arsenic, and (2) oxidative methylation reactions in which trivalent
forms of arsenic are sequentially methylated to form mono-, di- and
trimethylated products using S-adenosyl methionine (SAM) as the
methyl donor and glutathione (GSH) as an essential co-factor
In humans and most common laboratory animals, inorganic arsenic is
extensively methylated and the metabolites are excreted primarily in
the urine. Factors such as dose, age, gender and smoking contribute
only minimally to the large inter-individual variation in arsenic
methylation observed in humans
Levels of arsenic or its metabolites in blood, hair, nails and urine are used as
biomarkers of arsenic exposure

Arsenic is rapidly cleared from blood, and speciation of its chemical forms in blood
is difficult. Arsenic in hair and nails can be indicators of past arsenic exposure,
provided care is taken to prevent external arsenic contamination of the samples.
Arsenic in hair may also be used to estimate relative length of time since an acute
exposure. Speciated metabolites in urine expressed either as inorganic arsenic or
as the sum of metabolites

In general, inorganic arsenical are more toxic than organoarsenicals and arsenite is
more toxic than arsenate

Atomic Absorption Apectrometry (AAS), Atomic Fluorescence Spectrometry (AFS),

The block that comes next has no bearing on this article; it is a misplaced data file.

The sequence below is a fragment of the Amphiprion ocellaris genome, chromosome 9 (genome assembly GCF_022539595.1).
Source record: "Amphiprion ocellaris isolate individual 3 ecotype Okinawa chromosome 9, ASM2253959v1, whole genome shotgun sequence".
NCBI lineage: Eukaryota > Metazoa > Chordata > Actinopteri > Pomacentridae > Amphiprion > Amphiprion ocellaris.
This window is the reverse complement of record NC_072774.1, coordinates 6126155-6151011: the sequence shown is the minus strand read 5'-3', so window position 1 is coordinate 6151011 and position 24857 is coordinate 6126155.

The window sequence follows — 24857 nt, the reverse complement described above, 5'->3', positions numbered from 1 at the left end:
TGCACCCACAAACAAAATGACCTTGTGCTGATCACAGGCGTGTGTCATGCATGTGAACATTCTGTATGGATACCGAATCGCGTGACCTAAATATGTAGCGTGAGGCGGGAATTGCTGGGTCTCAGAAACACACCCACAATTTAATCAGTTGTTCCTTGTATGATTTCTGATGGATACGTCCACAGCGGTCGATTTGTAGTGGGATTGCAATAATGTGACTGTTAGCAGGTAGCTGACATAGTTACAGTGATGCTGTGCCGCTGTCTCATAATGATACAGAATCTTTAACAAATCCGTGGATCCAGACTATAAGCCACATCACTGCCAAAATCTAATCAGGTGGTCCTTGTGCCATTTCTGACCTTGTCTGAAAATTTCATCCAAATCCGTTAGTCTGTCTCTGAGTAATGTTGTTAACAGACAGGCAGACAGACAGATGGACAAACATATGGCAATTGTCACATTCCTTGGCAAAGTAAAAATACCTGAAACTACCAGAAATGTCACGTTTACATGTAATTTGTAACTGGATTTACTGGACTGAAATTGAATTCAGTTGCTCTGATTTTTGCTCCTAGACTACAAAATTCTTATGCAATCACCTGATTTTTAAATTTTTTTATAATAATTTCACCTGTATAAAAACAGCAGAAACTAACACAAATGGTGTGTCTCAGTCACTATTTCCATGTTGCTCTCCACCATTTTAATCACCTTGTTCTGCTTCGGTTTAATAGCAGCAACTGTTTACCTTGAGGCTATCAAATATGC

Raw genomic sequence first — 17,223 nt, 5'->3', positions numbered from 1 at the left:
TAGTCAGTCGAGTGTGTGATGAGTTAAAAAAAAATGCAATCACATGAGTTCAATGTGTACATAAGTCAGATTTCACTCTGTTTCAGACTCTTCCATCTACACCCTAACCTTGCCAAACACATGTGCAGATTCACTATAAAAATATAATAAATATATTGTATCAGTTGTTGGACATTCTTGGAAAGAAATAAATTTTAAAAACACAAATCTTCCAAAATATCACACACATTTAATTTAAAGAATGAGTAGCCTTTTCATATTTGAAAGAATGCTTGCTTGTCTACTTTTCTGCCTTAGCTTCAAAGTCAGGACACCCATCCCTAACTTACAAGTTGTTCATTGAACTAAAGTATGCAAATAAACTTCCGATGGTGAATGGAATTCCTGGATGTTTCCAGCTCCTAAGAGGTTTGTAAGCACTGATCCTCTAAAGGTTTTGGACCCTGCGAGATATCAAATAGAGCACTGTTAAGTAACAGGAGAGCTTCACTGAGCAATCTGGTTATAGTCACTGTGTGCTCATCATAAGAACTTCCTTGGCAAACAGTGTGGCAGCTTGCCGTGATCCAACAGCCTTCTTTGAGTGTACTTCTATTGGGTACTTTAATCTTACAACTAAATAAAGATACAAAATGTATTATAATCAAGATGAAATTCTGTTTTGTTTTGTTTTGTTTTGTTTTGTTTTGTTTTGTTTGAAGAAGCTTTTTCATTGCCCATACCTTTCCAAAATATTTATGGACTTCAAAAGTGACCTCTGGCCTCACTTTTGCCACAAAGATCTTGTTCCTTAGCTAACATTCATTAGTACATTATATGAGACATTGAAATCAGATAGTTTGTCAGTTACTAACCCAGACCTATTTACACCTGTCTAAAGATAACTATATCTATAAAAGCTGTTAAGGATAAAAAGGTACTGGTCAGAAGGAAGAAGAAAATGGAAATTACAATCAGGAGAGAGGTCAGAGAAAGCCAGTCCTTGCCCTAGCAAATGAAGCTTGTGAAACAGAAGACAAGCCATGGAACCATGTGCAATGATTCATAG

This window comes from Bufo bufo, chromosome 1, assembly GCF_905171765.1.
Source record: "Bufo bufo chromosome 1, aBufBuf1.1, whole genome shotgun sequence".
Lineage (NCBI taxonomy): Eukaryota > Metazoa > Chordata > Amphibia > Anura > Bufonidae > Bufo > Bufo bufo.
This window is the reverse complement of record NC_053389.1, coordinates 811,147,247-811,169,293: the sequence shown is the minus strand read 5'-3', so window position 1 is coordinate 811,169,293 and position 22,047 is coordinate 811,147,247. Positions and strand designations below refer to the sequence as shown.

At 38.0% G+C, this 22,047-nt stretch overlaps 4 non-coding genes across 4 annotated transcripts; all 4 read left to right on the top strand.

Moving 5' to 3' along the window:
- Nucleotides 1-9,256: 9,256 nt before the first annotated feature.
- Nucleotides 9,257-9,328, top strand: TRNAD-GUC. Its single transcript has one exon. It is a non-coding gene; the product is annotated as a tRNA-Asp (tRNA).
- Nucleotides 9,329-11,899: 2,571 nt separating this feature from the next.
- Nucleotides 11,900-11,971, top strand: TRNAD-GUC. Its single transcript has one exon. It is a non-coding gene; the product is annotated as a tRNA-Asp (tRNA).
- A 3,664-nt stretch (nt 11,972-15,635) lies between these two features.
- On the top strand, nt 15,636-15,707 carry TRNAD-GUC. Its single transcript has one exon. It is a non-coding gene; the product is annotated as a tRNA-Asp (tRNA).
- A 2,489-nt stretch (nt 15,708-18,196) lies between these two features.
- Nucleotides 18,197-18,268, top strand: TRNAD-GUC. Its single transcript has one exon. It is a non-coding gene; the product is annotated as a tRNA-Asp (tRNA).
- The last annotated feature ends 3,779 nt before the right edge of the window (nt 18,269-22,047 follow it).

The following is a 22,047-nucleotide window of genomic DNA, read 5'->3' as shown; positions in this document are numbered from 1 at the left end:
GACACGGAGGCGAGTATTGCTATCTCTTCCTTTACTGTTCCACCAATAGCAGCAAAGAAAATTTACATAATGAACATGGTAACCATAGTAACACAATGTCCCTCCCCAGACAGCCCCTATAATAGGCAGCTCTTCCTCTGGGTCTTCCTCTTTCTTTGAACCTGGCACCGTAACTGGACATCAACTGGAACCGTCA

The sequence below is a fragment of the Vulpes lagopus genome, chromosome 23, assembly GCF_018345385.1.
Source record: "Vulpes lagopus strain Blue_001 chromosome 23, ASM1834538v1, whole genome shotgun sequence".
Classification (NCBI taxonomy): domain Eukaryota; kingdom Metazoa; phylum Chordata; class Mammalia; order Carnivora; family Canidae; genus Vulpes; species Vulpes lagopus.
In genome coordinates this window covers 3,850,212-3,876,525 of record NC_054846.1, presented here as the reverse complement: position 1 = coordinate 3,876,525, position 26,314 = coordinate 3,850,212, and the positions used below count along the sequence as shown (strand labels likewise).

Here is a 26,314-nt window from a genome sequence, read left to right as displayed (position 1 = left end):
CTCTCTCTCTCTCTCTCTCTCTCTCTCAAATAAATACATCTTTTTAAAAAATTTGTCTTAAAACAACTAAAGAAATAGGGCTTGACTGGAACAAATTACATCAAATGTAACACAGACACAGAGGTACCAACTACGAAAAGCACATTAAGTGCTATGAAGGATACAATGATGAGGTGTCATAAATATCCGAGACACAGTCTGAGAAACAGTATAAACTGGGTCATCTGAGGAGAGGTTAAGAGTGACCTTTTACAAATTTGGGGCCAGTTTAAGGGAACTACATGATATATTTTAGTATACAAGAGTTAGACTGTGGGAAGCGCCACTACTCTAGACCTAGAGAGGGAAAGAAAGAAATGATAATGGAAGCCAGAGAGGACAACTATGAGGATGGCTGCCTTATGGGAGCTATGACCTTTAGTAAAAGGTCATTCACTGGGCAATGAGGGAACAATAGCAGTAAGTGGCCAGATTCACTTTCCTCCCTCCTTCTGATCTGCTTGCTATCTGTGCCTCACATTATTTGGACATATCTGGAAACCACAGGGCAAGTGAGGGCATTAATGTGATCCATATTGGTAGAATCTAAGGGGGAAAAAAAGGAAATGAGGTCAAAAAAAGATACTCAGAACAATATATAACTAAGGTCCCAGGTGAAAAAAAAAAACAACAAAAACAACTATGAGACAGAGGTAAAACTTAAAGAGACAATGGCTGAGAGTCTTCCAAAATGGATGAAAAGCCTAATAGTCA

Inductively Coupled Plasma Atomic Emission Spectrometry (ICP-AES), Inductively
Coupled Plasma Mass Spectrometry (ICP-MS) and Voltammetry, are instrumental
techniques for determination of arsenic
Marsh Test

Sample of Arsine
tissue or
body fluid Zinc
Aci gas if
arsenic
to a glass
vessel
d was
present
Breathing in high levels of arsenic may cause a sore throat
and irritated lungs

Contact with the skin can cause redness and swelling,


although it’s not known if it can cause other health
problems

It is estimated that approximately 57 million people in the


Bengal basin are drinking groundwater with arsenic
concentrations elevated above the World Health
Organization (WHO) standard of 10 parts per billion (ppb)
Nausea and
Stomachache Diarrhea
vomiting

“Pins and
Muscle
needles” Skin changes
weakness and
sensations in or rashes
cramping
hands and feet

Bruising
(caused by
blood vessel
damage)
LONG
ACUTE
TERM FATAL
EFFECT
EFFECT
PIGMENTATION
VOMITING DIE
CHANGES

ABDOMINAL
SKIN LESIONS
PAIN

HARD
DIARRHEA PATCHES ON
THE PALMS

SOLES OF THE
FEET
(HYPERKERAT
OSIS)
LIMIT RICE CHECK YOUR DRINKING
CONSUMPTION WATER

HOW TO AVOID
ARSENIC?

LIMIT FRUIT JUICE


BUY ORGANIC CHICKEN
CONSUMPTION
As of 2002, US-based industries consumed 19,600 metric tons of arsenic. Ninety
percent of this was used for treatment of wood with Chromated Copper Arsenate
(CCA). In 2007, 50% of the 5,280 metric tons of consumption was still used for this
purpose

Studies of people in parts of Southeast Asia and South America with high levels of
arsenic in their drinking water have found higher risks of cancers of the bladder
kidney, lung, skin, and, less consistently, colon, prostate, and liver

International Agency for Research on Cancer (IARC) classifies arsenic and


inorganic arsenic compounds as “carcinogenic to humans”, based on evidence from
human studies that it can cause cancer of the lung, bladder, and skin. IARC also
notes possible links between exposure to arsenic in drinking water and cancers of
the kidney, liver, and prostate, although the evidence for these is not as strong